According to The Nikkei Asian Review, a big opportunity is presenting itself as major patents owned by a maker of surgical robots have begun to expire -- and companies in Japan and elsewhere are already pouncing on it.
The patents are held by Intuitive Surgical of the U.S., which makes the da Vinci surgical system and has so far dominated the market.
In Japan, Olympus and Kawasaki Heavy Industries are working on surgical assistant robots, while Sony is also looking to move into the field with technologies from its image sensors and Aibo pet robot. Overseas, Alphabet, the parent of Google, is accelerating its research and development of automated surgical equipment, as are a host of startups.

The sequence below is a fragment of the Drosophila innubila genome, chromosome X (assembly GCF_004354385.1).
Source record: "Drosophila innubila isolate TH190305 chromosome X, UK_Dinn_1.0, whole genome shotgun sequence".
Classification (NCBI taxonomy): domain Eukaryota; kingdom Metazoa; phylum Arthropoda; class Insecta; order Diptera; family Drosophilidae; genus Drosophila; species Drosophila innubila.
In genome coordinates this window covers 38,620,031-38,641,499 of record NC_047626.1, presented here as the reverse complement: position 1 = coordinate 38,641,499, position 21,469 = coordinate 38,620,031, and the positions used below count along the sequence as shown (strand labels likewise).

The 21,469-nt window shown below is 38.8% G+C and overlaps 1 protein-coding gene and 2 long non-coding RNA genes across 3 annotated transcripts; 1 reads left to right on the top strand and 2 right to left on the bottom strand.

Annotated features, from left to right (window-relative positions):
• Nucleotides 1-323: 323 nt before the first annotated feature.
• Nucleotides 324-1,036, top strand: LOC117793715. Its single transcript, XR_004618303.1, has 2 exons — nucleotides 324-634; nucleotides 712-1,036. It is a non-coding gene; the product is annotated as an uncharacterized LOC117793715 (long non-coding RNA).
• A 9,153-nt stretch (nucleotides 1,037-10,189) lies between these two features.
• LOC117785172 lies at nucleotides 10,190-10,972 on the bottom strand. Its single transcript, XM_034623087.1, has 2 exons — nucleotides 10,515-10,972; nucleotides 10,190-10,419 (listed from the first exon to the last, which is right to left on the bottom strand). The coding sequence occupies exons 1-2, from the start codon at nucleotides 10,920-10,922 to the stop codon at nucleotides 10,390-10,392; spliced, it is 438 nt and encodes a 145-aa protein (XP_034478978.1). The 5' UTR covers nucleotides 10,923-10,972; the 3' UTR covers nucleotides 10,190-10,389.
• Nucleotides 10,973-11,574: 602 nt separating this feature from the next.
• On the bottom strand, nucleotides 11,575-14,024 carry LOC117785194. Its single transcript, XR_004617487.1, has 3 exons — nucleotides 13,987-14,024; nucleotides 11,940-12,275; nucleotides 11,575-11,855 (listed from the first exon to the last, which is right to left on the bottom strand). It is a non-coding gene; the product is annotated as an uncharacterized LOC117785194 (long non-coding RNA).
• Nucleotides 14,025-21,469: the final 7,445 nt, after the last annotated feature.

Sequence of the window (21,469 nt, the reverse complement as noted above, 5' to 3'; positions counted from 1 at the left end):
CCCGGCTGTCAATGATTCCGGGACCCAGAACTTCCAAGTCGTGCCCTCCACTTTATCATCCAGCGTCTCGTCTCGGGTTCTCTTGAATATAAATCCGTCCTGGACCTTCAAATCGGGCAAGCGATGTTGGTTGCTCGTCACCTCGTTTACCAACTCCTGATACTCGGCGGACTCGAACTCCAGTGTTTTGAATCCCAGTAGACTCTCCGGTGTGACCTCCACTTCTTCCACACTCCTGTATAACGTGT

In an automated surgery, artificial intelligence and robots enhance an operation's safety by replicating surgeons' judgments, making use of their experiences and by being more precise than humans.
Olympus has begun developing a surgical assistant that utilizes its endoscope technology. The National Cancer Center and other parties are involved. The partners hope to market the robot, which is meant to eliminate the need for "scopists," doctors who manipulate endoscopes, in 2024.
"We will produce an unprecedented surgical assistant system that has the brains of surgeons," said Masaaki Ito, head of the Department of Colorectal Surgery and Surgical Technology at the National Cancer Center Hospital East.
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